Published: 18:10, 24 October 2017
A teenage girl who was walking a dog which attacked a small child leaving her with horrific injuries, did so for payment in cannabis, a youth court heard.
The girl, who is from Chatham, but can't be named because of her age, was charged with being in charge of a dog which was dangerously out of control, after an incident in Jenkins Dale, in Chatham, in April.
The dog, which belonged to two other people she had befriended, mauled the little girl's face before clamping its jaws around her head in front of other children, who tried to fight it off.
The tot, who was just 18 months old at the time had her scalp ripped off during the savage incident and the skin from it could not be reattached by doctors.
The couple who owned it had paid the teenager, who was 15 at the time, in cannabis to take the dog called Max out for a walk, something she had done on two other occasions.
The teenager appeared before magistrates in the youth court at Medway Magistrates' Court earlier today, she had previously admitted the charge in September.
Sarah Worsley prosecuting told the youth court, the dog's owners, Michael Thornton, 26, and Hayley Eldridge, 28, had asked the teenager to take the animal for a walk and would pay her either in cash or cannabis.
The teenager elected to be paid in cannabis and took the dog to a children's park in Jenkins Dale where it attacked the toddler.
Ms Worsley, said: "Dogs are not allowed in the park, but the girl did not see the sign and took it into the area.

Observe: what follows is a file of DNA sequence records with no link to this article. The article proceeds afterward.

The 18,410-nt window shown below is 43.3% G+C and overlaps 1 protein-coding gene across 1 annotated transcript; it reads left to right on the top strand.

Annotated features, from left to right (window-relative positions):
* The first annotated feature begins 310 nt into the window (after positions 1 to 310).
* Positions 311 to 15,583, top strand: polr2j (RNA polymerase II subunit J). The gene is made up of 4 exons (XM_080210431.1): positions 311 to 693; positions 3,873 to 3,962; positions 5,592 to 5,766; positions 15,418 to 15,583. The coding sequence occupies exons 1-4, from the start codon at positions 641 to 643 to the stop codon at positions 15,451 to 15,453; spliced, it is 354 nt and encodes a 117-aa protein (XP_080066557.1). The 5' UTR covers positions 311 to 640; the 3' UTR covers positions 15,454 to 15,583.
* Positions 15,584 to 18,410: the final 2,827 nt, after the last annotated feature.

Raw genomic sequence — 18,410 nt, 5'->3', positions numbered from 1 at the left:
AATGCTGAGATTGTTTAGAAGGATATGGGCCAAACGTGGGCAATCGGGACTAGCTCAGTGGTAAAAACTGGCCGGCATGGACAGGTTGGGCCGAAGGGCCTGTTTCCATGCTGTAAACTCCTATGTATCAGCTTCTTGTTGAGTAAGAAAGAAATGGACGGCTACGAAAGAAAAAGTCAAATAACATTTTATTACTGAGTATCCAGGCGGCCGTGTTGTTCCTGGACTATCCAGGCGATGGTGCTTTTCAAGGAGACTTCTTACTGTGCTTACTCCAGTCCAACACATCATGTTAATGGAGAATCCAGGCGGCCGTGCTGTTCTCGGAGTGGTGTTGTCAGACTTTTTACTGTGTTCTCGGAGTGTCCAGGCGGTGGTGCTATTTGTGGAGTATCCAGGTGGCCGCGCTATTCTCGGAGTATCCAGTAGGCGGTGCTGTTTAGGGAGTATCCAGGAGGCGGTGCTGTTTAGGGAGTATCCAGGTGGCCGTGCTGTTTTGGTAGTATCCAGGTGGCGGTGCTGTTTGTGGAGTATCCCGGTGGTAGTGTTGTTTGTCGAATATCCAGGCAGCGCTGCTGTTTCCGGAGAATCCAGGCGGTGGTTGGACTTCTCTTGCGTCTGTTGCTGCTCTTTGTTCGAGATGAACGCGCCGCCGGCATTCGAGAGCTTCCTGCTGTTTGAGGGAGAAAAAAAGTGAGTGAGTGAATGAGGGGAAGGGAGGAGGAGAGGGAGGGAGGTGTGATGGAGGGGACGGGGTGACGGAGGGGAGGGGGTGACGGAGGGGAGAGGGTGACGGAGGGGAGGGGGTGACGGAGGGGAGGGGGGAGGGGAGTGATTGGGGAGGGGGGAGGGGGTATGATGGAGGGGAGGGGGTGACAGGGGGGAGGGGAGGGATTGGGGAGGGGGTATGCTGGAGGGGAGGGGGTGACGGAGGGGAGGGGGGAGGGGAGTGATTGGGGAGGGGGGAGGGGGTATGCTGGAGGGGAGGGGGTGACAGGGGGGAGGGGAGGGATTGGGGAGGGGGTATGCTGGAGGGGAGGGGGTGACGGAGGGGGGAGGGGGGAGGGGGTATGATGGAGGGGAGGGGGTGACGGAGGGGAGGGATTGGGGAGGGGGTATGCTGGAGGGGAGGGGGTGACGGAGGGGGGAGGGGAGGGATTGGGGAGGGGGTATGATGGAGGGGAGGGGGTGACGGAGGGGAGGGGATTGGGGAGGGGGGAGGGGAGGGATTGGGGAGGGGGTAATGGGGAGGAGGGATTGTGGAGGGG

"At that point it attacked the child and ripped her scalp off.
"It was unable to be reattached and she had to have a shield put around her head and now has a skin graft in place.
"She has to undergo ongoing surgery."
The court also heard parts of a witness impact statement made by the child's father.
He said: "It has changed our daughter's and our lives forever.
"We have years of hospital visits when we should be taking our daughter to children's parties.
"Both myself and her mother have had to take time off work with stress.
"I don't know if we will ever be able to emotionally recover."
The court also heard the teenager, who had never been in trouble with the law before, blamed herself for what happened.
Luke Mayer defending, said: "This was a horrendous incident for all parties. She clearly blames herself.
"She is not the owner of the dog. She did have problems at home and she looked up to Hayley and Michael.
"They were older than her and she had a misplaced respect. She thought it was an honour to walk the dog.
"She had only walked it twice before that night. She was smoking cannabis with them sometimes in their flat.
"They are the adults. It was difficult for her to control the power of the dog. She couldn't control it.
"She is on sleeping tablets and has nightmares. She put her hands in the dog's mouth and there was blood everywhere.
"She is perhaps a victim herself, she's trying to address her issues and is taking everything offered to her.
"She is one of the most remorseful people I have come across."
Magistrates decided to order supervision on the girl for 12 months and ordered she carry out 150 hours of unpaid work.
"Dogs are not allowed in the park, but the girl did not see the sign and took it into the area" - prosecutor Sarah Worsley
As part of the supervision community order, she also has to achieve 100% school attendance.
She will also take part in therapy and positive activity sessions as directed by the youth offending team.
After the tot was injured, the dog was shot by police.
Thornton and Eldridge, both from Chatham, denied being the owner of a dog which caused injury to the child while dangerously out of control in a public place when they appeared at Maidstone Crown Court last week.
The court heard Thornton, of Ryde Close, and Eldridge, of Gorse Avenue, had only owned the dog for a week and believed it to be a lawful Staffordshire bull terrier cross-breed.
Thornton and Eldridge were granted conditional bail until their trial set for August 13 next year.
There will be a pre-trial review on March 1. Judge Philip Statman said he had seen the nature of the injuries caused and there was a clear public interest in the case.
Police carried out tests on the dog after it was shot and found it to be a banned breed under the Dangerous Dog Act.